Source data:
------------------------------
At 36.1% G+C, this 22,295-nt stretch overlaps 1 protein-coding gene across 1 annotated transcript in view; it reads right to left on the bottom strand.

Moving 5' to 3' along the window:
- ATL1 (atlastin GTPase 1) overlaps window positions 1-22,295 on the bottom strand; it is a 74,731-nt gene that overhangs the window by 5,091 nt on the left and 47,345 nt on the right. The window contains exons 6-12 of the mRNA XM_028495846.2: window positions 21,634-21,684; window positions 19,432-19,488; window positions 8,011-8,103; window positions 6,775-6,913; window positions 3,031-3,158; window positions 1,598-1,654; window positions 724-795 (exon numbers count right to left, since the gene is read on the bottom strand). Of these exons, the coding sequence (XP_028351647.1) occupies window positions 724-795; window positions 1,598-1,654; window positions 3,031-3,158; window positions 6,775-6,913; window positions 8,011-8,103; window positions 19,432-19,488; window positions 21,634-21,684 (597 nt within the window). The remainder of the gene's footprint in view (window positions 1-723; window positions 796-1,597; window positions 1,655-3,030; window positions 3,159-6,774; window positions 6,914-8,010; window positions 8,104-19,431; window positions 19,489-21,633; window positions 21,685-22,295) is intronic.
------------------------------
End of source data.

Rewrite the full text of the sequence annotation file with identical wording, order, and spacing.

At 36.1% G+C, this 22,295-nt stretch overlaps 1 protein-coding gene across 1 annotated transcript in view; it reads right to left on the bottom strand.

Moving 5' to 3' along the window:
- ATL1 (atlastin GTPase 1) overlaps window positions 1-22,295 on the bottom strand; it is a 74,731-nt gene that overhangs the window by 5,091 nt on the left and 47,345 nt on the right. The window contains exons 6-12 of the mRNA XM_028495846.2: window positions 21,634-21,684; window positions 19,432-19,488; window positions 8,011-8,103; window positions 6,775-6,913; window positions 3,031-3,158; window positions 1,598-1,654; window positions 724-795 (exon numbers count right to left, since the gene is read on the bottom strand). Of these exons, the coding sequence (XP_028351647.1) occupies window positions 724-795; window positions 1,598-1,654; window positions 3,031-3,158; window positions 6,775-6,913; window positions 8,011-8,103; window positions 19,432-19,488; window positions 21,634-21,684 (597 nt within the window). The remainder of the gene's footprint in view (window positions 1-723; window positions 796-1,597; window positions 1,655-3,030; window positions 3,159-6,774; window positions 6,914-8,010; window positions 8,104-19,431; window positions 19,489-21,633; window positions 21,685-22,295) is intronic.